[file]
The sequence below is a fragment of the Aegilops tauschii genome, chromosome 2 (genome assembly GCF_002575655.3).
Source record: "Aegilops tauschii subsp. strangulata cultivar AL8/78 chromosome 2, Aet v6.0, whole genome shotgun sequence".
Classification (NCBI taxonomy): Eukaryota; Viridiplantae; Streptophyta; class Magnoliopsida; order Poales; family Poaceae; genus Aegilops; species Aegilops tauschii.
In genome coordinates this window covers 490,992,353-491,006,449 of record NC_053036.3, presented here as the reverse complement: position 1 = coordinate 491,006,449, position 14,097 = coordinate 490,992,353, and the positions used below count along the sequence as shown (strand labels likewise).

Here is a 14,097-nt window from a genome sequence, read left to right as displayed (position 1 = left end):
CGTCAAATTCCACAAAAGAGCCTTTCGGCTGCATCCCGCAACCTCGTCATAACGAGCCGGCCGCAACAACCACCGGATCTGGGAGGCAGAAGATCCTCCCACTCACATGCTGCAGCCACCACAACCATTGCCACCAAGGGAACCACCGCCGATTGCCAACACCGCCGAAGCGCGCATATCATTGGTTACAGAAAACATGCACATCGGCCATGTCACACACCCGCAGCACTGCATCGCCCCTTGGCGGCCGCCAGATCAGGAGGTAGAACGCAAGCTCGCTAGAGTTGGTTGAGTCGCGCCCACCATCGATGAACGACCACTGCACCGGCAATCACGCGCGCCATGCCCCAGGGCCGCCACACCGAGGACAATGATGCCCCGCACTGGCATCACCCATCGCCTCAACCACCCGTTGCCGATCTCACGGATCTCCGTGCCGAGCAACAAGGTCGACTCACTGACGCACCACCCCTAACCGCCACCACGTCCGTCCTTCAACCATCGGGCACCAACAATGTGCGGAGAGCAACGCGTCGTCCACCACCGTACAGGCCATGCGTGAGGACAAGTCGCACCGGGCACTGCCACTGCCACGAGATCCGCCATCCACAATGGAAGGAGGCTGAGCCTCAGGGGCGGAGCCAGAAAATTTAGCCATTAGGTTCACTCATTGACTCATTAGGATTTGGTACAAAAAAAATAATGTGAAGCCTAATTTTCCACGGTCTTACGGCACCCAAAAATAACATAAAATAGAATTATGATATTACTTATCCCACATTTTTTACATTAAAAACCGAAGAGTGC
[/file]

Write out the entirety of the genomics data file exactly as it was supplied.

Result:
The sequence below is a fragment of the Aegilops tauschii genome, chromosome 2 (genome assembly GCF_002575655.3).
Source record: "Aegilops tauschii subsp. strangulata cultivar AL8/78 chromosome 2, Aet v6.0, whole genome shotgun sequence".
Classification (NCBI taxonomy): Eukaryota; Viridiplantae; Streptophyta; class Magnoliopsida; order Poales; family Poaceae; genus Aegilops; species Aegilops tauschii.
In genome coordinates this window covers 490,992,353-491,006,449 of record NC_053036.3, presented here as the reverse complement: position 1 = coordinate 491,006,449, position 14,097 = coordinate 490,992,353, and the positions used below count along the sequence as shown (strand labels likewise).

Here is a 14,097-nt window from a genome sequence, read left to right as displayed (position 1 = left end):
CGTCAAATTCCACAAAAGAGCCTTTCGGCTGCATCCCGCAACCTCGTCATAACGAGCCGGCCGCAACAACCACCGGATCTGGGAGGCAGAAGATCCTCCCACTCACATGCTGCAGCCACCACAACCATTGCCACCAAGGGAACCACCGCCGATTGCCAACACCGCCGAAGCGCGCATATCATTGGTTACAGAAAACATGCACATCGGCCATGTCACACACCCGCAGCACTGCATCGCCCCTTGGCGGCCGCCAGATCAGGAGGTAGAACGCAAGCTCGCTAGAGTTGGTTGAGTCGCGCCCACCATCGATGAACGACCACTGCACCGGCAATCACGCGCGCCATGCCCCAGGGCCGCCACACCGAGGACAATGATGCCCCGCACTGGCATCACCCATCGCCTCAACCACCCGTTGCCGATCTCACGGATCTCCGTGCCGAGCAACAAGGTCGACTCACTGACGCACCACCCCTAACCGCCACCACGTCCGTCCTTCAACCATCGGGCACCAACAATGTGCGGAGAGCAACGCGTCGTCCACCACCGTACAGGCCATGCGTGAGGACAAGTCGCACCGGGCACTGCCACTGCCACGAGATCCGCCATCCACAATGGAAGGAGGCTGAGCCTCAGGGGCGGAGCCAGAAAATTTAGCCATTAGGTTCACTCATTGACTCATTAGGATTTGGTACAAAAAAAATAATGTGAAGCCTAATTTTCCACGGTCTTACGGCACCCAAAAATAACATAAAATAGAATTATGATATTACTTATCCCACATTTTTTACATTAAAAACCGAAGAGTGC